City Paper is not for tourists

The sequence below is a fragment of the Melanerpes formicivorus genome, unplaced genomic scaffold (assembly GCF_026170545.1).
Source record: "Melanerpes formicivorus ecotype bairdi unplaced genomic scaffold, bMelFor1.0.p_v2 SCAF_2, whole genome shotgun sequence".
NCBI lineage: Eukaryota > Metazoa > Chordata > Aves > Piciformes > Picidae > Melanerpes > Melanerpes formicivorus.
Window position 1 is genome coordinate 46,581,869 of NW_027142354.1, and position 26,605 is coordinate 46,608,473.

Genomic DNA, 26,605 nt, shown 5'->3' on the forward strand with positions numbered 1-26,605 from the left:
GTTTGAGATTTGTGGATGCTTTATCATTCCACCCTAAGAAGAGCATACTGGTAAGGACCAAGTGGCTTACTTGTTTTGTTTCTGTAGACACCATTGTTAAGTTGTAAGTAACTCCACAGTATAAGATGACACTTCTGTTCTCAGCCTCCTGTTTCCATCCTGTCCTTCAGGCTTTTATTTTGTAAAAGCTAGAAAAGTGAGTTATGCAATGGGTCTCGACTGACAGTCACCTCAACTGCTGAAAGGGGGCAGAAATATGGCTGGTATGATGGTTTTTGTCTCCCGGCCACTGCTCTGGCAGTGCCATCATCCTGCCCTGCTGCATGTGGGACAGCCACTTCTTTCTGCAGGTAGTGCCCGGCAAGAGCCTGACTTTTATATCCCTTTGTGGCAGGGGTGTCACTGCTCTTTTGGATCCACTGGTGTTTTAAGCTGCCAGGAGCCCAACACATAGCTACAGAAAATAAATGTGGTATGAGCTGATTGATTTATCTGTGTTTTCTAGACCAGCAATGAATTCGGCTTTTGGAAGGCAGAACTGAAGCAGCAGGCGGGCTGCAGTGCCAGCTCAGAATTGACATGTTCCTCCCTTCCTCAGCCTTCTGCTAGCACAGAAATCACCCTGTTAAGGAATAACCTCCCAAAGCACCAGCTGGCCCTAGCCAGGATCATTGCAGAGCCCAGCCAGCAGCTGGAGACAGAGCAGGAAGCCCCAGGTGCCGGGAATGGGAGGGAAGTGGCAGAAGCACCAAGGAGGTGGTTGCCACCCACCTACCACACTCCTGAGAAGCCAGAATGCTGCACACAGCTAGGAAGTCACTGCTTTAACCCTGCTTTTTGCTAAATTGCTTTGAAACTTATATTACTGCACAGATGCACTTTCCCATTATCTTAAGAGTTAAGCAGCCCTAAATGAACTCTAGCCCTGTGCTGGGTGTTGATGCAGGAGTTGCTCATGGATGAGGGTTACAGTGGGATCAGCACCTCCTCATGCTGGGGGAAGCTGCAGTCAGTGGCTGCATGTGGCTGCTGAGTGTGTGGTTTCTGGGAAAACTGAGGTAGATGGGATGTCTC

In an era of epically fucked groupthink—the Congressional supercommittee, the Washington Redskins’ management, pretty much anyone involved with capitalism these days—Jim Henson’s Muppets are a reassuring cultural antidote. The original Muppet film (the first of nine, including last month’s The Muppets) follows Kermit the Frog as he journeys from humble beginnings to stardom, befriending other Muppets along the way. It’s a whirlwind origin tale, a buoyant film-within-a-film full of snappy one-liners, stellar music, undiluted goodwill, and Charles Durning as a deliciously conniving iteration of Colonel Sanders. The film also set the precedent for the character-actor cameos that have become a series staple. (Tip: Don’t go as Carol “Yeth?” Kane for Halloween. No one will know who you are.) The Muppet ethos is admittedly gee-golly naïve at times, but a cultural entity that values and rewards a well-meaning community is refreshing, even if it’s as rare these days as a frog playing banjo in a swamp.